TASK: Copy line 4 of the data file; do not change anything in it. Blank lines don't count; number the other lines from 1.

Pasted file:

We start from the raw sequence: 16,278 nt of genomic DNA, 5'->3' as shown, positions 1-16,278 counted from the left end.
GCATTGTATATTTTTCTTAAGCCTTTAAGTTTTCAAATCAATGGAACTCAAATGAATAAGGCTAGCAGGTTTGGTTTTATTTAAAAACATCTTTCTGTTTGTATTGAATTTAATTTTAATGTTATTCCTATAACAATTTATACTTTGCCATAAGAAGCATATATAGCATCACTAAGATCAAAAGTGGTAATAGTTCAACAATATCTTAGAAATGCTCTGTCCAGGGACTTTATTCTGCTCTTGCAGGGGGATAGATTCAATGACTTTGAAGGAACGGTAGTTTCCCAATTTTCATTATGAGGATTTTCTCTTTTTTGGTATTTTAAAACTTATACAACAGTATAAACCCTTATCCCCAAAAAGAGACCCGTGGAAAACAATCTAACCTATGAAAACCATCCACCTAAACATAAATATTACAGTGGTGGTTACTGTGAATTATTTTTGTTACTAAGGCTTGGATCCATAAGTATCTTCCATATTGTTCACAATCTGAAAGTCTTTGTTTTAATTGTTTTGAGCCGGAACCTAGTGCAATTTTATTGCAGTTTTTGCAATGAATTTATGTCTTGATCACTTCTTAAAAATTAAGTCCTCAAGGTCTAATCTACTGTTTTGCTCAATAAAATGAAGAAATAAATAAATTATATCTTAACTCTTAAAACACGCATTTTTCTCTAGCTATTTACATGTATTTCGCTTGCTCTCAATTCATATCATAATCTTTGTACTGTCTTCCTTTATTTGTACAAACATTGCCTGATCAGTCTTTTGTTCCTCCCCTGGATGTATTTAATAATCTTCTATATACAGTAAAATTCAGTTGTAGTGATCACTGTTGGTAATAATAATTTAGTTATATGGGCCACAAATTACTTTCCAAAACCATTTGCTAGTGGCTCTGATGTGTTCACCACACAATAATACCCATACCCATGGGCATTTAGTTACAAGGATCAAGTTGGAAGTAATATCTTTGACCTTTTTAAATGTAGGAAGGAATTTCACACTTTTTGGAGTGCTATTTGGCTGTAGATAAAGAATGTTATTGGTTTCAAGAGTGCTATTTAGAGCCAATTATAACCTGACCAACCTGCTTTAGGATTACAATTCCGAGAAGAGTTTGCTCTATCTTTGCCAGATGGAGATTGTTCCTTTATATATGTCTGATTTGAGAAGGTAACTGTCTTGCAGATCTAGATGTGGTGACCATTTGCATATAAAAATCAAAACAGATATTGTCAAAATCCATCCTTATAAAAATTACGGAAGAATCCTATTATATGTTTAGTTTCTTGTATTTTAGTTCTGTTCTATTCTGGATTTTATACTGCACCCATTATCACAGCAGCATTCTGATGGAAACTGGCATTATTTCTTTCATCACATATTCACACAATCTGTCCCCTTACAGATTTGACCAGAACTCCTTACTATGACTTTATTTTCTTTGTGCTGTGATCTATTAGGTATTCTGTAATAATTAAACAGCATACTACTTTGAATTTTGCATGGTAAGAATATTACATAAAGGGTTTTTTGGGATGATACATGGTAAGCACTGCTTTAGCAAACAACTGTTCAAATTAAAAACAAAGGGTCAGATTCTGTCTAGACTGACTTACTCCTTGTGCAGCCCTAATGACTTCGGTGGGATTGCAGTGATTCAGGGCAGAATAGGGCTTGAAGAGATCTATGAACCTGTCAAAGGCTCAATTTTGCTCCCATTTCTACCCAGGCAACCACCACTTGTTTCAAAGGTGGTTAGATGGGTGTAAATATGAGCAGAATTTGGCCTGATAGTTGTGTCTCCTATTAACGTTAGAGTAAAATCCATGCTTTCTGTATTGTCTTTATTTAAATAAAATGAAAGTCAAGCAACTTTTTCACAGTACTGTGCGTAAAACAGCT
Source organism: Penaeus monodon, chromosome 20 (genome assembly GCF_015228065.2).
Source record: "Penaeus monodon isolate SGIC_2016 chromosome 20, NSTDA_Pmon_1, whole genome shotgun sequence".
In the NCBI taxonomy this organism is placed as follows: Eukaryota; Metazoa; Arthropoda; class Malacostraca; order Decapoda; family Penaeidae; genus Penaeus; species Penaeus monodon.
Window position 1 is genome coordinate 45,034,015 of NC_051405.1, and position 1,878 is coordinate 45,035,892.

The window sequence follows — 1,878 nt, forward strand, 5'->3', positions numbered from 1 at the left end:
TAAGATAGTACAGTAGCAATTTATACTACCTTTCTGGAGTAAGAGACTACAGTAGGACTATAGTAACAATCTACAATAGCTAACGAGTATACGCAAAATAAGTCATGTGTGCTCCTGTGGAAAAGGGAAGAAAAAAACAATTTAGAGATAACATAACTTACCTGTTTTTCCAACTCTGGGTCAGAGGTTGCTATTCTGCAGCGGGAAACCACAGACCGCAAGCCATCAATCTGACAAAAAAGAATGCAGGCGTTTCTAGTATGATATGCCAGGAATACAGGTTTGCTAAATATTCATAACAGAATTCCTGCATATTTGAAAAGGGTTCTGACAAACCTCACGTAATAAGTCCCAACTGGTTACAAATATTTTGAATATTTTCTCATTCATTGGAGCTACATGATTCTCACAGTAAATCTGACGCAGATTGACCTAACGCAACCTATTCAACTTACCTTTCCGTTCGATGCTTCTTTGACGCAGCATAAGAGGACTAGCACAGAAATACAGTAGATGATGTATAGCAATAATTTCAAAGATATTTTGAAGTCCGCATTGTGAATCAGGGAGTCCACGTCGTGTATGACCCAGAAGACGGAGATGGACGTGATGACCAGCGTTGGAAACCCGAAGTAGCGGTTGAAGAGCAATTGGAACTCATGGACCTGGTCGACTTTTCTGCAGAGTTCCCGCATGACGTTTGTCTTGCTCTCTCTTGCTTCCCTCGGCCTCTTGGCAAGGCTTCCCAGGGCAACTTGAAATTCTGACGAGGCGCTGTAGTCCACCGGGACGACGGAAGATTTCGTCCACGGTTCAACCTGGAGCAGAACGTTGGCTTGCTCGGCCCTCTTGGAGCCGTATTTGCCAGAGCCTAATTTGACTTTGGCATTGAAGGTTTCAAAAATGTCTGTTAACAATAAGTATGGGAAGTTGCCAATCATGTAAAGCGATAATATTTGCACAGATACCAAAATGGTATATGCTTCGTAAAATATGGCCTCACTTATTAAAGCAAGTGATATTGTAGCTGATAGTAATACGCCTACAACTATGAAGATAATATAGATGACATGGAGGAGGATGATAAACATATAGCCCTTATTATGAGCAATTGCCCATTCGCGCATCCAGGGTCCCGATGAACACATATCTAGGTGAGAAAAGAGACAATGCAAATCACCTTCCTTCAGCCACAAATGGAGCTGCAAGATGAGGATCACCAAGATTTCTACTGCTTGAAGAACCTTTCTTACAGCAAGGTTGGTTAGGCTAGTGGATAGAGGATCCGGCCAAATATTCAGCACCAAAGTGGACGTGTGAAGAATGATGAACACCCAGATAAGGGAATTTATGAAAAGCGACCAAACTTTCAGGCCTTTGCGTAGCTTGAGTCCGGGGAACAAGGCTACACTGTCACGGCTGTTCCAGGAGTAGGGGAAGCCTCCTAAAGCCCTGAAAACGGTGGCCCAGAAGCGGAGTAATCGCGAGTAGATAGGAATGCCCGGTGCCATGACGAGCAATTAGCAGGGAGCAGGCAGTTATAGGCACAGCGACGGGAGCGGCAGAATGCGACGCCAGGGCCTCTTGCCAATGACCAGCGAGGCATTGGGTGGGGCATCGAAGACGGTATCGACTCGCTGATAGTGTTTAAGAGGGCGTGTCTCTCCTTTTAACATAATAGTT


Source record: "Penaeus monodon isolate SGIC_2016 chromosome 20, NSTDA_Pmon_1, whole genome shotgun sequence".